An “outraged” President Rodrigo Duterte has ordered the concerned government agencies to shoulder cost of shipping tons of garbage back to Canada, the Palace said Wednesday, adding that the Chief Executive was upset at Ottawa’s inordinate delay in retrieving its waste.
In a Palace press briefing, Presidential Spokesman Salvador Panelo said the Duterte administration was “extremely disappointed with Canada’s neither here nor there pronouncement on the matter,” blaming them for lacking a definite position on the garbage that was illegally shipped to the Philippines in 2013 and 2014.
“Obviously Canada is not taking this issue nor our country seriously. The Filipino people are gravely insulted about Canada treating this country as a dump site,” Panelo said.
“As a result of this offending delay, the President has instructed the appropriate office to look for a private shipping company which will bring back Canada’s trash to the latter’s jurisdiction. The government of the Philippines will shoulder all expenses. And we do not mind,” he added.
Should Canada refuse to accept its tons of rotting rubbish, the Philippine government will then “leave the same within its territorial waters or 12 nautical miles out to sea from the baseline of any of their country’s shores.”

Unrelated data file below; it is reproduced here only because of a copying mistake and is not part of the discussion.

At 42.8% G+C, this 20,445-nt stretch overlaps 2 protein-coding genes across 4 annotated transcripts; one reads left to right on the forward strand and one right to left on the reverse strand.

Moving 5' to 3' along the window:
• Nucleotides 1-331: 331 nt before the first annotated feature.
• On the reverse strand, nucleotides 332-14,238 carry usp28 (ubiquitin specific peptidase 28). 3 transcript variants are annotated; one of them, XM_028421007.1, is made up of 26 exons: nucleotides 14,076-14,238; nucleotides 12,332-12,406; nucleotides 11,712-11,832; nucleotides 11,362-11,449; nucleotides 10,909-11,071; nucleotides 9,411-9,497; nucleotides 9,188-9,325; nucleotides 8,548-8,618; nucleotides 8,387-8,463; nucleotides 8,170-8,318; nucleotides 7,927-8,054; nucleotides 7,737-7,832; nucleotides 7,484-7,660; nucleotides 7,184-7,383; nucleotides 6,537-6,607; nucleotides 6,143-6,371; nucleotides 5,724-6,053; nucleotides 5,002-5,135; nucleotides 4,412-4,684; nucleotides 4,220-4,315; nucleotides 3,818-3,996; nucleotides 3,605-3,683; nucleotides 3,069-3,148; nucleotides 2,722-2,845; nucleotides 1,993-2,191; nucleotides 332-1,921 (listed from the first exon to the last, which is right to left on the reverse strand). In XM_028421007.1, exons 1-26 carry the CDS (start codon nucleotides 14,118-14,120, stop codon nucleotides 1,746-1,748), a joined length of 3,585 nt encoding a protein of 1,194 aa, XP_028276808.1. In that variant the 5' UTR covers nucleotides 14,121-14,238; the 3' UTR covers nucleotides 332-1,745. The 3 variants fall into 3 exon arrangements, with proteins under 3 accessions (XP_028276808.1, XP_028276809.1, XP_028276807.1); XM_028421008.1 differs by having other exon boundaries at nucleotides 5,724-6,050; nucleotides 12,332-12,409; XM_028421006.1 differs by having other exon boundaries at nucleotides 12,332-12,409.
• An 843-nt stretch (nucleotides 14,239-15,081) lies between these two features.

“The President’s stance is principled as it is uncompromising: The Philippines as an independent sovereign nation must not be treated as trash by other foreign nations. We hope this message resonates well with the other countries of the world,” he said.
Manila had earlier set a May 15 deadline for Ottawa to take the tons of trash back after President Duterte berated Canada over the issue last month.
Canada has since maintained it was already working to arrange for the containers’ return. They missed the deadline set by the Philippines, however.
In the wake of that failure, Foreign Secretary Teodoro Locsin Jr. recalled the Philippine ambassador and consuls in Canada, maintaining that diplomatic presence in Canada will remain diminished until the garbage is shipped back.
The South Korean government, meanwhile, has committed to help ship back to its country its waste materials weighing 5,176 metric tons illegally imported here last year and currently stored at the Phividec Industrial Authority premises in Misamis Oriental.
In his report to Finance Secretary Carlos Dominguez III, Bureau of Customs Commissioner Rey Leonardo Guerrero said the waste materials, consisting of plastic synthetic flakes, were unlawfully imported by the Cebu-based Verde Soko Philippines Industrial Corp. in July and October last year.